Tomorrow Morning

Posted: September 6, 2022 in Cinema
Ramin Karimloo, Oliver Clayton and Samantha Barks

Writer and composer: Laurence Mark Wythe

Director: Nick Winston


In recent times, film musicals have proved to be a precarious business. A few, such as The Greatest Showman, have become gigantic hits, while others…well let’s not dwell for too long on Cats. It seems that few have hit the middle ground, but maybe Tomorrow Morning will find it; a modest musical, it could be destined for modest success.

This bitter-sweet British film is adapted from a stage musical which appeared off-Broadway in 2011, having had a short London run in 2006. The setting is Wapping, by the side of the River Thames, which is made to look gorgeous and director Nick Winston never misses an opportunity to bring Tower Bridge and the Shard into shot. These are images of which the London Tourist Board will approve, but the opulence seen throughout the film could contrast starkly with real life in inflation-hit Britain during the coming Winter.

In essence, the film is Kramer vs. Kramer with songs. A 40-ish professional couple with a cute, precocious 10-year-old son split up and fight over custody of their luxury penthouse apartment. They are Will and Catherine (spelled with a “C” in case of confusion); he is a writer, frustrated to be working for an advertising agency and struggling to come up with a strap line for a campaign to promote diamonds; she is an artist who is achieving growing success with her paintings.

Intercutting with the divorce storyline, the film goes back a decade with scenes set around the time of the couple’s wedding. As we could all have guessed that Will and Catherine were once blissfully happy, it is difficult to see the point of these scenes, apart from letting us know what she looks like in a white dress and he without his beard.

Ramin Karimloo and Samantha Barks are accomplished musical theatre performers and they fill the leading roles with considerable charm. As their best mates, George Maguire and Fleur East make lively contributions, helping to add a feel good glow to proceedings.

When the parallel stories face being dragged under by their predictability, solid supporting performances come to the rescue and inject much needed touches of comedy. Anita Dobson is Will’s bossy boss,  Harriet Thorpe is Catherine’s fussing mother and Henry Goodman is her stern-faced solicitor. Tasty one-scene cameos from Omid  Djalili in a bathtub as Will’s father and a blonde Joan Collins as Catherine’s glamorous, man-eating, octogenarian granny add to the film’s buoyancy. At the other end of the age spectrum, Oliver Clayton inevitably steals scene after scene as Zach, the boy torn between his parents.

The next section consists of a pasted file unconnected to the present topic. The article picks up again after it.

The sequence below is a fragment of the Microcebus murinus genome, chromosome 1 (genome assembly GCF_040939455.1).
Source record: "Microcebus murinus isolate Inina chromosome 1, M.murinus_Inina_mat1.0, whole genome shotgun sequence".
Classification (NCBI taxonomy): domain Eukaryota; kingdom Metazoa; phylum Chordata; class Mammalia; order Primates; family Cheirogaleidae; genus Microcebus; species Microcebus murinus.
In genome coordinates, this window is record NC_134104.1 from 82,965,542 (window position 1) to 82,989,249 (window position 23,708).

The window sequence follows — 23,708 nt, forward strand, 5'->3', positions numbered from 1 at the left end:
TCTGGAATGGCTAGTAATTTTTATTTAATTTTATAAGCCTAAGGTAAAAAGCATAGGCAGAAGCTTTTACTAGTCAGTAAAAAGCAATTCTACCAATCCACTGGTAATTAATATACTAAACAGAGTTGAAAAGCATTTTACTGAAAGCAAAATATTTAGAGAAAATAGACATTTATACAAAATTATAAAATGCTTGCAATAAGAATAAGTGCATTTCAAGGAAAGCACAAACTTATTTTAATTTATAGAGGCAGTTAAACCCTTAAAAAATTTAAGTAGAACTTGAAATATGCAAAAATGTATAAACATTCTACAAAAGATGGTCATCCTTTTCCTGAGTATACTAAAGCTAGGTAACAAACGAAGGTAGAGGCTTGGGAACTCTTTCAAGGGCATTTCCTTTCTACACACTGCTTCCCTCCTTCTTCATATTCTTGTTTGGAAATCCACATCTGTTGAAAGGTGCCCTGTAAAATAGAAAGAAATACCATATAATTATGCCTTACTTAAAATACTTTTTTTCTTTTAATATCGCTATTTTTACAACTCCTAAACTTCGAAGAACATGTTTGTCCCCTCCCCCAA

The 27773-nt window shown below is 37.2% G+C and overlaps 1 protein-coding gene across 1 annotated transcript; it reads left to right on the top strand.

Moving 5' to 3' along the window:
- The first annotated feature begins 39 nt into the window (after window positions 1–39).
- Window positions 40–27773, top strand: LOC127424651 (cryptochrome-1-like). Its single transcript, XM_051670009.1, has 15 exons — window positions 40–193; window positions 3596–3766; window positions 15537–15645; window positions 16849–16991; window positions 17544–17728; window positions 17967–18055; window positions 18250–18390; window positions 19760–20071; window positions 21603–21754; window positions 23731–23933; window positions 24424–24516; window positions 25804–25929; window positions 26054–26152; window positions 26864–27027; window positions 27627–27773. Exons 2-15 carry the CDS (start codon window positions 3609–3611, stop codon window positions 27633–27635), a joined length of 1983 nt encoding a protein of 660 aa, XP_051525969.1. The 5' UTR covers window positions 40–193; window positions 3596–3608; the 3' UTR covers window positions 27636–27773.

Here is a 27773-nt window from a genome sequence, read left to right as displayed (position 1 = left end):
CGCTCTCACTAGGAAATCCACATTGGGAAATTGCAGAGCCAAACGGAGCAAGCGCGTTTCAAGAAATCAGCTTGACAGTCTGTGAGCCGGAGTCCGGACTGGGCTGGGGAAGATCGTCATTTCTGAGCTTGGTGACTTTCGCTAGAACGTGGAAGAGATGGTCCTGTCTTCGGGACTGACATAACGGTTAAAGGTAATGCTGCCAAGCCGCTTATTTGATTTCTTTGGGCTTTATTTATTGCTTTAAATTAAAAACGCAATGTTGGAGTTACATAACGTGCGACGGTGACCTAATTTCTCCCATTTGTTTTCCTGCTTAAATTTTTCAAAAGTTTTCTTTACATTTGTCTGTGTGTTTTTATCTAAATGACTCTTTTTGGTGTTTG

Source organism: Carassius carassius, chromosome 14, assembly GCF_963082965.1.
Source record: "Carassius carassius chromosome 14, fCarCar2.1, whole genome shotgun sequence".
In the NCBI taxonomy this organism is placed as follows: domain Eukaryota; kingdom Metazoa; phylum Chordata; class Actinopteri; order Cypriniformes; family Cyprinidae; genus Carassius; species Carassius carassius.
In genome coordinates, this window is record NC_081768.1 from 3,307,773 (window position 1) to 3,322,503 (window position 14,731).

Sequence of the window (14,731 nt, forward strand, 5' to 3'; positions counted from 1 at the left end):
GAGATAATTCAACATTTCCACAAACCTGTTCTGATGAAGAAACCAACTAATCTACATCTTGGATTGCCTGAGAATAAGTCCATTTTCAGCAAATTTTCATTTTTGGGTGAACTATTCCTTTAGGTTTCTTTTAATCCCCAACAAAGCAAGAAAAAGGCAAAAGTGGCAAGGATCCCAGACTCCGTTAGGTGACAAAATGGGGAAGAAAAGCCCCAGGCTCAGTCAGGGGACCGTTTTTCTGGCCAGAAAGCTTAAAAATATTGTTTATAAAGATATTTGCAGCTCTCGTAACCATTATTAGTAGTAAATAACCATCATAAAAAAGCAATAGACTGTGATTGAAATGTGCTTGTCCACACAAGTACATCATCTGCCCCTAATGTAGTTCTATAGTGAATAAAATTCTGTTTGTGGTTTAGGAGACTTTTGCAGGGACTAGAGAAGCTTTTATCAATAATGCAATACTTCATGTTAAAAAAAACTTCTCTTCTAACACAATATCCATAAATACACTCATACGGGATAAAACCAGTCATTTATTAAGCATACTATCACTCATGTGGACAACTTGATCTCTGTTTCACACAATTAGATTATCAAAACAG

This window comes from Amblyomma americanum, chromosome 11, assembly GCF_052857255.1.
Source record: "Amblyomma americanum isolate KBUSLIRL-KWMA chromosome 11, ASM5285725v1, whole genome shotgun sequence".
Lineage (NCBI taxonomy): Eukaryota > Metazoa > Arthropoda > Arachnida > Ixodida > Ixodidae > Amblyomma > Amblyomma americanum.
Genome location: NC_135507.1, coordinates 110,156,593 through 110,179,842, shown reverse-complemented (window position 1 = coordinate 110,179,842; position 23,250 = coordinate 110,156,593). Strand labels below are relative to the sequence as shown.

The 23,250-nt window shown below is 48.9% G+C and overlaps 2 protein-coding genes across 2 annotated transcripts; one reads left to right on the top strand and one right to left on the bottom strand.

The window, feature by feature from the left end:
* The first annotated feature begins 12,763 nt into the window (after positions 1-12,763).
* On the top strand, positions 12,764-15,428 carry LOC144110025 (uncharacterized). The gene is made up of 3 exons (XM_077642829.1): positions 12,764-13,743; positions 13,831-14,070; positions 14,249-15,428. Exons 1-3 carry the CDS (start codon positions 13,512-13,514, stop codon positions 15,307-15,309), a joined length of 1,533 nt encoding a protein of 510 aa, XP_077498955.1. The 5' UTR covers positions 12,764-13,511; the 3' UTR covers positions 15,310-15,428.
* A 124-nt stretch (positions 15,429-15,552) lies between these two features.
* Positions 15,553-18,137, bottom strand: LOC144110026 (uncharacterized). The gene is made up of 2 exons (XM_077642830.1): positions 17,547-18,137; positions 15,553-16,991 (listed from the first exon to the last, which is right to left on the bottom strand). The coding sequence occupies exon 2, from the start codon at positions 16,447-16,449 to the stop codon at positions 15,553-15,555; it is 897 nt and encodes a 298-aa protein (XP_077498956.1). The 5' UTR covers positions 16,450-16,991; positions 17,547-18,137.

Musically and thematically, there are strong similarities to Jason Robert Brown’s chamber musical (also filmed) The Last Five Years, which shows far more insight and invention in tracking two people joining together and breaking apart. The key difference is that this film shows the beginning and (probable) end of the relationship, but skips over the intervening years and fails to investigate fully the key questions of how and why disenchantment set in.

Writer Laurence Mark Wythe shows a clear understanding of how a screenplay and songs need to work together in a film musical to drive narratives and flesh out characters. His lyrics are generally strong, his tunes are generally bland, but, however mediocre the songs may be, the film would have become a pretty dire affair without them.

We are not going to wake up tomorrow morning to find that musical cinema has a massive new hit, but this film deserves an audience and should provide a comforting escape from bleak times ahead.

Leave a Reply

Fill in your details below or click an icon to log in: Logo

You are commenting using your account. Log Out /  Change )

Facebook photo

You are commenting using your Facebook account. Log Out /  Change )

Connecting to %s

This site uses Akismet to reduce spam. Learn how your comment data is processed.